What especially set Denton off were my pointed questions about equity -- Denton doesn't believe in giving away any. When the original editor of his gadget blog, Gizmodo, insisted that Denton share, Denton's answer was a two-parter: 1) Blog equity isn't worth anything (because no one's buying), and 2) no, you still can't have any. That editor, Peter Rojas, promptly quit and leaped into the waiting arms of Weblogs Inc.' s Jason Calacanis, the closest thing to a rival Denton has. Calacanis gave Rojas his own blog, Engadget, and the equity he was looking for.
What's interesting about Battelle's approach is his stated intention to keep his mitts off everyone's intellectual property. "I am definitely not saying 'Turn everything over to me,'" he says. Bloggers keep their sites. What's even more interesting is that Battelle -- who is blogging the entire prelaunch experience for public consumption at fmpub.net -- is looking for seed funding from strategic investors, and that he's open to the idea of selling out someday. Taken together, Battelle's philosophy and his business plan signal that 1) blogs are valuable enough to be worth owning, and 2) he's inviting the mainstream media to decide what "enough" means in the case of ventures as small as his own.Read the rest here.
During a visit to lobby personally for changes in federal policy, the world's richest executive said the government should eliminate the limit of 65,000 for overseas workers who can be hired each year by U.S. firms under specialty H-1B visas aimed at drawing engineers, scientists, architects and doctors to the United States. ``The whole idea of the H-1B visa thing is, don't let too many smart people come into the country,'' Gates said during an invitation-only panel discussion at the Library of Congress. ``The thing basically doesn't make sense.''It's got to happen. The power of the coming job shortage will make it happen, says Paul Kaihla in a recent (free) column on this topic called, Xenophobia Could Get You a Raise.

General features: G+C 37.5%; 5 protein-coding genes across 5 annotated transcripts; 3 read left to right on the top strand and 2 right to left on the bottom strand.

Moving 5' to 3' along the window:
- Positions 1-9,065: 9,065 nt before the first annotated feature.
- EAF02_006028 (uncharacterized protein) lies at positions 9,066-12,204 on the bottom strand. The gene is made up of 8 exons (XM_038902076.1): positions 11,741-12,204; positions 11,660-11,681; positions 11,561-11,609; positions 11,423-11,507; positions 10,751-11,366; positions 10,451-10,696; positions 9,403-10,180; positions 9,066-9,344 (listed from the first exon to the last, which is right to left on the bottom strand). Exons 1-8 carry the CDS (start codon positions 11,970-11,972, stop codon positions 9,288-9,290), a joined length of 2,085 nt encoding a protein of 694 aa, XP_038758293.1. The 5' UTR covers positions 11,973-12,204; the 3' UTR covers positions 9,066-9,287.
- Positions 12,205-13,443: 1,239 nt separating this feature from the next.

The Bush administration has been doing a huge favor to creative-class workers who are already inside the United States. Even without political interference, those employees are going to be in a seller's market the second half of this decade, thanks to the economic expansion we're now enjoying, the baby-boom-retirement time bomb, and a dearth of American creative-class children who can replace their parents in the skilled workforce. The Bush policies have simply strengthened their salary-negotiating positions by making the coming shortage even more acute. As a result, skilled-worker immigration will emerge as one of the top five issues in the United States by the time this president leaves office. And because of screaming from industry lobbyists, Congress will launch a sudden and dramatic change, of course, by raising the quotas for skilled workers and hanging out a welcome sign for foreign talent.